Mike Park believes he is living the American Dream. America has given him the chance to be a successful business owner, be active in the community and hold public office.
He believes now is the right time for him to put all he has learned back to work as Federal Way’s first directly elected mayor.
Park is the city council’s longest serving member, having been appointed in 1995, then elected and re-elected every time since. He has been appointed mayor twice by the council.
Like the other candidates for mayor, Park’s vision of Federal Way is one of a safe city, good schools and a strong economy. It is in building a strong economy where Park sees his strength and believes his contacts and skills separate him from the other candidates.
He is a strong supporter of Asian Sister City relationships and believes it will lead to increased investment opportunities here in Federal Way. He supports the Twin Development high-rise project because it will help stimulate downtown and provide jobs. But he also believes the future may be in green and health sector jobs.
Park is a small business owner who points with pride to many city accomplishments over the past 15 years, including the start of the police department and obtaining accreditation. He would like to expand police services in the future and supports a possible performing arts center as well as the Triangle Project.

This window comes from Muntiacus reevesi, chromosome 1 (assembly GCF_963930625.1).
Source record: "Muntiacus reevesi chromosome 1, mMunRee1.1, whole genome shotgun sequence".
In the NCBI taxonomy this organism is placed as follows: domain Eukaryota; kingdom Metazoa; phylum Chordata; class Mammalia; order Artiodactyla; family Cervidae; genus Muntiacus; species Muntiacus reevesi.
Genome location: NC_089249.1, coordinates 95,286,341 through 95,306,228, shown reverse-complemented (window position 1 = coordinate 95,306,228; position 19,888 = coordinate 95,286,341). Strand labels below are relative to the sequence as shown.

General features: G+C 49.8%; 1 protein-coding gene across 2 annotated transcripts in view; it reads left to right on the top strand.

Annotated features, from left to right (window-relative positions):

Park’s style is low-key and that of a consensus builder. Although a little reserved, he is known for his humor and warm smile.
Park acknowledges that language is still at times difficult for him and will be a challenge in the many public debate formats associated with his campaign for mayor. He seems more comfortable in one-on-one or small group discussions where personal connection is easier.
He also acknowledges that his biggest challenge to winning this election is expanding his base beyond the Asian community and convincing voters he can represent all the different voting groups in Federal Way’s diverse population.
He took a significant step in that direction when he obtained the endorsement of the 30th District Democrats. Competing candidates Linda Kochmar, Skip Priest and Jim Ferrell are all Republicans who will split the Republican vote. Park has long maintained he is an independent, but with no Democrats in the race, he needed to make inroads with likely voters in the Democratic circles to have a chance at off-setting what could be a high Republican turnout.
As a small business owner, he has received support from other business interests and has raised by far the most money at more than $80,000. That amount of money will help him get his message out in the weeks leading up to the primary.
All the candidates, including Park, have faced questions about their experience and skill to actually manage a workforce of more than 300 employees, a budget of more than $40 million and a significant number of complex problems.
Park believes he is up to that challenge.
Last week, there seemed to be some confusion over mayor candidate Skip Priest’s position on retaining the city administrator position or managing city operations himself if he were elected mayor. Priest has clarified that because the existing city managers have been given contracts by the city council for 2011, he would maintain the existing structure for the first year, including the city administrator, then consider “streamlining” the operation.